AP NEWS

Officials: Underground fire at glass plant may be spreading

August 12, 2018

CREIGHTON, Pa. (AP) — Officials fear that an underground coal refuse fire at the site of a soon-to-be-shuttered glass factory in western Pennsylvania may be spreading.

Workers say fire was seen shooting up through the ground behind the Pittsburgh Glass Works plant in East Deer Township last Thursday, the Tribune-Review reported. Two pockets of smoke were visible rising from the ground behind the plant Friday morning.

PGW, the current owner, “discovered visual embers and flame in a small crack in the soil about 30 or 40 yards away from its auto glass production building. The crack was approximately 5 to 6 feet in length and 2 to 3 inches wide,” the company said in a statement.

Since last September, the company has been investigating an ongoing fire under the plant caused by coal refuse apparently used as backfill at the site many years ago.

Officials say workers suppressed the flames and are clearing vegetation from the area. Indoor air quality will be monitored inside the plant, where the company has had to address localized hot spots on the interior concrete floor since last year.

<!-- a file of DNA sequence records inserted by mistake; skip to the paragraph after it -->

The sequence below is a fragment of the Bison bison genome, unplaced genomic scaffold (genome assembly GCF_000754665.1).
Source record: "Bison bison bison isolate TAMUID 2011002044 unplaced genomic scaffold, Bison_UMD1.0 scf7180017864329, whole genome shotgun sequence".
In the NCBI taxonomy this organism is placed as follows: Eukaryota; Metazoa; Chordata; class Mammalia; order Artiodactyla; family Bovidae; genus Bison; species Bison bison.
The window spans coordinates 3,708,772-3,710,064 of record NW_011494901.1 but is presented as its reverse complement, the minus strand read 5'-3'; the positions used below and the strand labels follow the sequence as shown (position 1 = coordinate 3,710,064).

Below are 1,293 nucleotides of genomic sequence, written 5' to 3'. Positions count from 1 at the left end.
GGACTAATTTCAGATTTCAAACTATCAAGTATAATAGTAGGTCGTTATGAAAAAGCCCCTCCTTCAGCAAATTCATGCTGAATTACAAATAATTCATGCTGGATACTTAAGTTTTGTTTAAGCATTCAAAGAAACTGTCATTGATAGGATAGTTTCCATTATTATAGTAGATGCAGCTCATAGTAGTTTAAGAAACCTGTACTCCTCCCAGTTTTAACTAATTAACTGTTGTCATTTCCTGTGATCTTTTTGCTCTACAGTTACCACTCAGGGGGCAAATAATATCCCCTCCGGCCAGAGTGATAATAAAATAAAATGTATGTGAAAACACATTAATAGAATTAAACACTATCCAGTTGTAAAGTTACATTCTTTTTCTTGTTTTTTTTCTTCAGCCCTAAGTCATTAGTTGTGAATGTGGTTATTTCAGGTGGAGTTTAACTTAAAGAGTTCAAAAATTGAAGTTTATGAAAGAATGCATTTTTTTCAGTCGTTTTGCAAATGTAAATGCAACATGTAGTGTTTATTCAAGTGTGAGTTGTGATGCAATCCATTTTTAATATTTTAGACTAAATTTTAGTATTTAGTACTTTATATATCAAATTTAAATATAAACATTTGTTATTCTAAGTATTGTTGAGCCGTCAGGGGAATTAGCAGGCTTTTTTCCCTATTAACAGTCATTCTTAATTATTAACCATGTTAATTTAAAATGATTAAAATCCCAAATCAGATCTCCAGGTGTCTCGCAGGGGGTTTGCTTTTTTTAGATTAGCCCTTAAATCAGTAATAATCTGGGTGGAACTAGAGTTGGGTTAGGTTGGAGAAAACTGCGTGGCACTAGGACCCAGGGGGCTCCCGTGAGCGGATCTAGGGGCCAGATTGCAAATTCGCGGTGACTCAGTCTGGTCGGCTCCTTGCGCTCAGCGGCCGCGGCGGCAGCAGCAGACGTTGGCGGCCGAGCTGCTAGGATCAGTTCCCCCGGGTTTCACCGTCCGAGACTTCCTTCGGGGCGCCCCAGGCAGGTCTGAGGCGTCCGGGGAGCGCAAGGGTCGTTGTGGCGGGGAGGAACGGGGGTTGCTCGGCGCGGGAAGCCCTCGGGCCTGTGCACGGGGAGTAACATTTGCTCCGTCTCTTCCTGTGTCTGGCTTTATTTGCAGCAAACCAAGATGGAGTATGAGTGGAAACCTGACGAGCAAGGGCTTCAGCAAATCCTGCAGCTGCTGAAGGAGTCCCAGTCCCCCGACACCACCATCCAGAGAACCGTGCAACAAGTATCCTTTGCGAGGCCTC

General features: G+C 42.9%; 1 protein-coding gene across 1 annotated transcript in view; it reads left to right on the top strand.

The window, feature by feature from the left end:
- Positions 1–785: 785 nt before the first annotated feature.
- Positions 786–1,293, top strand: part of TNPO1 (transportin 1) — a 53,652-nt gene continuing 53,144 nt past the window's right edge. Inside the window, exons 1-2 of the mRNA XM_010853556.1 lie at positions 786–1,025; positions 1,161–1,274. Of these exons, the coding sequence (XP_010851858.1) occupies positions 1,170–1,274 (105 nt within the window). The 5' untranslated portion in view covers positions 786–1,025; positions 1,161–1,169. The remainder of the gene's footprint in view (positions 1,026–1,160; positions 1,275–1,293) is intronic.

Operations at the 135-year-old automotive glass manufacturing site formerly owned by PPG are to end after this week as production is moved to other sites. PGW has said that the Creighton plant is outdated and its manufacturing capacity is above market demand. About 160 remaining employees are to be laid off.

The fire has been investigated by the state Department of Environmental Protection and the federal Occupational Safety and Health Administration, but details on a plan to extinguish the fire haven’t been made public.

Tony Taliani, chairman of the township commissioners, said he is disturbed that the fire discovered about 10 months ago is still burning, and said the company hasn’t shared information about its plans for the fire and the site. He said he plans to re-engage federal, state and county agencies on the issue. PGW vowed in its statement to keep employees, neighbors and community leaders updated.

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Information from: Tribune-Review, http://triblive.com

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